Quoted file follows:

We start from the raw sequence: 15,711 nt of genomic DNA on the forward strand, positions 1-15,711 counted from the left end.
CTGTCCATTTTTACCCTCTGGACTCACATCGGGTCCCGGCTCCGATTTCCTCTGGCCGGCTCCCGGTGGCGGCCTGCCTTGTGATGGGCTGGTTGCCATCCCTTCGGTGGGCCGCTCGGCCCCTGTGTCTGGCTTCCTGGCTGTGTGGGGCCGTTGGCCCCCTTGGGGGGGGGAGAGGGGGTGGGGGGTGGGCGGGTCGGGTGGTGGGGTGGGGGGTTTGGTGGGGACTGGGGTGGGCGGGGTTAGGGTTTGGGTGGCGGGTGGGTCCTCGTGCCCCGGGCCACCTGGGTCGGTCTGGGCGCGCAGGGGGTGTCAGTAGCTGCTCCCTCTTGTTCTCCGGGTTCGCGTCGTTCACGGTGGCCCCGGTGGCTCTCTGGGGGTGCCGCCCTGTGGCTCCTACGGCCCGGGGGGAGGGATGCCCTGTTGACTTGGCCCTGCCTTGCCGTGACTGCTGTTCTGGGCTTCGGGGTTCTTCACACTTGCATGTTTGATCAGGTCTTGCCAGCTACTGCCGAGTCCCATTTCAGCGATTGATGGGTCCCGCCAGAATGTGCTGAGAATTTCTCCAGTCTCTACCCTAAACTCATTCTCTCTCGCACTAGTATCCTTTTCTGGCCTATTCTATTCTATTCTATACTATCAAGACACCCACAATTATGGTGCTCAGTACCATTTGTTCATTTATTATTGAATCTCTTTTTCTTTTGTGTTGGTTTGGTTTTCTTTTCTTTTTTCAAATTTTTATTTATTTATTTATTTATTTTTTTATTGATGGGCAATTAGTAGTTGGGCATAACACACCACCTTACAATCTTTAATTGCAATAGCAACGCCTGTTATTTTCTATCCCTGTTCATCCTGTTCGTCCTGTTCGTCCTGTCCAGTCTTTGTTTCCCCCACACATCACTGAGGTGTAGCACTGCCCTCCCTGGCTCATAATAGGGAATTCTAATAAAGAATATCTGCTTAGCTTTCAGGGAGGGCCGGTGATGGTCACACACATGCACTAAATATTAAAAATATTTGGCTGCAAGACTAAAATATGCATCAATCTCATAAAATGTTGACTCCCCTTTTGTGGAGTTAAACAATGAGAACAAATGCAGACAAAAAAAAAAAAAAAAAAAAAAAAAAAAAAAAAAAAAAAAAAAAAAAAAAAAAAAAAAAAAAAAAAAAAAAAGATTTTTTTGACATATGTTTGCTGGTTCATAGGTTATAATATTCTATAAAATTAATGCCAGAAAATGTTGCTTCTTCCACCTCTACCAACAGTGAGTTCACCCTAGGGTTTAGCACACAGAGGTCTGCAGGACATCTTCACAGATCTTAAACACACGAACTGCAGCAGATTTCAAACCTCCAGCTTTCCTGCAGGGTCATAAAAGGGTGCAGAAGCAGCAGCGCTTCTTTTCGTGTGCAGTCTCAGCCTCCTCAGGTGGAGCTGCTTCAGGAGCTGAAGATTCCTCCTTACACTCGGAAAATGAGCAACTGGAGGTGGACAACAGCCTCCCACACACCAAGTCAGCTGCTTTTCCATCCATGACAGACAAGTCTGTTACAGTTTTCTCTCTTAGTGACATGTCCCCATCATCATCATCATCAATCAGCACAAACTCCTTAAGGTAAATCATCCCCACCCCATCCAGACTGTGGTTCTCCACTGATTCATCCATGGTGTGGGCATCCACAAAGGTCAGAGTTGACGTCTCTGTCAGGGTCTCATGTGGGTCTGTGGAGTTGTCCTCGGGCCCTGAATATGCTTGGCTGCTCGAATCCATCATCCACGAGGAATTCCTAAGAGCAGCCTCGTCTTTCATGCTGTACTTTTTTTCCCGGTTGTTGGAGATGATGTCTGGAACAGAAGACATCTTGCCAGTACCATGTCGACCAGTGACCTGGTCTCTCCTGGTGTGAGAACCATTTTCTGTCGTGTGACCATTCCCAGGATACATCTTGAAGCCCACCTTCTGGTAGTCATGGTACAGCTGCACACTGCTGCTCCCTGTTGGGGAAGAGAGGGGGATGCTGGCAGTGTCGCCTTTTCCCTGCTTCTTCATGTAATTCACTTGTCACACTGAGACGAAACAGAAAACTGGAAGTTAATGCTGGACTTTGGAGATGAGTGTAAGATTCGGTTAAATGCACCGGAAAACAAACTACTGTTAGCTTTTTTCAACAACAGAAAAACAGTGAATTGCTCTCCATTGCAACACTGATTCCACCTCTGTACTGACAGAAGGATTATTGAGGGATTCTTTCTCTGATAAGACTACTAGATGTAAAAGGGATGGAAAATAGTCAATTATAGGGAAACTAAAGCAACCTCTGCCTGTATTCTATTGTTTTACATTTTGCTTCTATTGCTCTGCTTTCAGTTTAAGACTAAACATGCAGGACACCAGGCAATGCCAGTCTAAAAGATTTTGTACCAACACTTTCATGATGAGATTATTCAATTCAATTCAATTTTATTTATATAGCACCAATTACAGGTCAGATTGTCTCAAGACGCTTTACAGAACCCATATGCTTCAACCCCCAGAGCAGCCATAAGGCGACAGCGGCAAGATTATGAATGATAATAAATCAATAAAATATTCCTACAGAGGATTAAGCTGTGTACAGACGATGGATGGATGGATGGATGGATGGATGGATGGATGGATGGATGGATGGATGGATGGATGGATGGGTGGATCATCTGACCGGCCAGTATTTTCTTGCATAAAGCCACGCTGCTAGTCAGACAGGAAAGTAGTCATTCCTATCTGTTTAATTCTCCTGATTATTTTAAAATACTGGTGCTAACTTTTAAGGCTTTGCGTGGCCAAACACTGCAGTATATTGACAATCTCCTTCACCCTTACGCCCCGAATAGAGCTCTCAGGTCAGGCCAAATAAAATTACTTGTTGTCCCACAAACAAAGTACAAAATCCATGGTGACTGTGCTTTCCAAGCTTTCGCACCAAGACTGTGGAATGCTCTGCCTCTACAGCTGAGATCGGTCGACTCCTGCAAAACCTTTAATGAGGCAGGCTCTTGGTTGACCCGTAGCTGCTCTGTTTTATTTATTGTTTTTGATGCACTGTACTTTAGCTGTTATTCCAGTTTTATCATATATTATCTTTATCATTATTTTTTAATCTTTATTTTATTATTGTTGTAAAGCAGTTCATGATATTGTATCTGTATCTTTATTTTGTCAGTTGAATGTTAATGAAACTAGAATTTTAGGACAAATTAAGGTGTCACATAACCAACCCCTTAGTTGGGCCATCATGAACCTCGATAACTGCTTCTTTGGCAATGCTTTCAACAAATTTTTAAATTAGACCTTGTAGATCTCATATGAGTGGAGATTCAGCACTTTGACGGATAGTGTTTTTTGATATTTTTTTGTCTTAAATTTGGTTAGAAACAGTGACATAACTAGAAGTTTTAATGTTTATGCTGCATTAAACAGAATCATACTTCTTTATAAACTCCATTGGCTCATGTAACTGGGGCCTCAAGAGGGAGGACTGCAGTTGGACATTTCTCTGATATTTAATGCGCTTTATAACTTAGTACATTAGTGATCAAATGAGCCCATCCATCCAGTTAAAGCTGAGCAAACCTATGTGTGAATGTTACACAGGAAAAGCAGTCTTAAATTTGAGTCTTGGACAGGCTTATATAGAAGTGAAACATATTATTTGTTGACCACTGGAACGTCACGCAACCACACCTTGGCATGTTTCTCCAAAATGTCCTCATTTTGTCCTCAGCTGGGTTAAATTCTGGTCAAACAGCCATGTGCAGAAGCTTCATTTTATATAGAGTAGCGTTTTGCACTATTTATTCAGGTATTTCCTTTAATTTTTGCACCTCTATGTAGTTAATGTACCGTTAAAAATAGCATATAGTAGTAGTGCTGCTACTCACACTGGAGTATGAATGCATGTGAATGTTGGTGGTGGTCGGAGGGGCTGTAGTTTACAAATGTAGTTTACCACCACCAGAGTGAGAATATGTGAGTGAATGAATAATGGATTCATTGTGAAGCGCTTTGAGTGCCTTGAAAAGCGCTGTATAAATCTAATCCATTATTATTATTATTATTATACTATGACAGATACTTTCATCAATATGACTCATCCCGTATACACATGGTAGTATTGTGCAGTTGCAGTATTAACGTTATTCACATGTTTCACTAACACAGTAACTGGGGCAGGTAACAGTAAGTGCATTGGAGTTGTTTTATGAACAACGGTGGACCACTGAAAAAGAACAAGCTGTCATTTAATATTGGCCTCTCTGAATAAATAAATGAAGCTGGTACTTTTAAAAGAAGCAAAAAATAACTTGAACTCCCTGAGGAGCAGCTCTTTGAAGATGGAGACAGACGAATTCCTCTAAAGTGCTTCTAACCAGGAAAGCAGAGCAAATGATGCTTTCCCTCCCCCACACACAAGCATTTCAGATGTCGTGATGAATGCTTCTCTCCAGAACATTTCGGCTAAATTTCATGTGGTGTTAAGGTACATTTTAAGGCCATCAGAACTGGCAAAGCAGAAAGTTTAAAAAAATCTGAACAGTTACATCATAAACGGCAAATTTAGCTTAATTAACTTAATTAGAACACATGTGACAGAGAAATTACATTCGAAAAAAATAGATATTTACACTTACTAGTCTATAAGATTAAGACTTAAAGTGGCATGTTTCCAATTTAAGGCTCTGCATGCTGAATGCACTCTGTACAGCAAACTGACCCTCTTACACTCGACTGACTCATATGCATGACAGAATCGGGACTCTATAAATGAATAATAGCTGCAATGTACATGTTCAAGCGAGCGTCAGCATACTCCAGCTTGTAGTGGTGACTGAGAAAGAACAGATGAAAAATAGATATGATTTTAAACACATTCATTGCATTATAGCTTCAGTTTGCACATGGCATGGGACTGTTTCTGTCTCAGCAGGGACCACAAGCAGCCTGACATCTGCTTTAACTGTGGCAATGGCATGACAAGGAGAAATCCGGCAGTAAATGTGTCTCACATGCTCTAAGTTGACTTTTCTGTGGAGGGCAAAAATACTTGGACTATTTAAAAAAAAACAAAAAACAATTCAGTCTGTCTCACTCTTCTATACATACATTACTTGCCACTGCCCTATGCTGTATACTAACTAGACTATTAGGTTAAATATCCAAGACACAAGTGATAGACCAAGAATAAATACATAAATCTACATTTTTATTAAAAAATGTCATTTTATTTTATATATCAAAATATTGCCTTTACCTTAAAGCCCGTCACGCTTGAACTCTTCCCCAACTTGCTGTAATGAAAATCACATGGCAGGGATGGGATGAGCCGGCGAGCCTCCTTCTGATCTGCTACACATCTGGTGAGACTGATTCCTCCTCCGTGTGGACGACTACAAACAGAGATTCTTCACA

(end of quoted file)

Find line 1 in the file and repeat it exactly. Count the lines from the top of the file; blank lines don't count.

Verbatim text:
We start from the raw sequence: 15,711 nt of genomic DNA on the forward strand, positions 1-15,711 counted from the left end.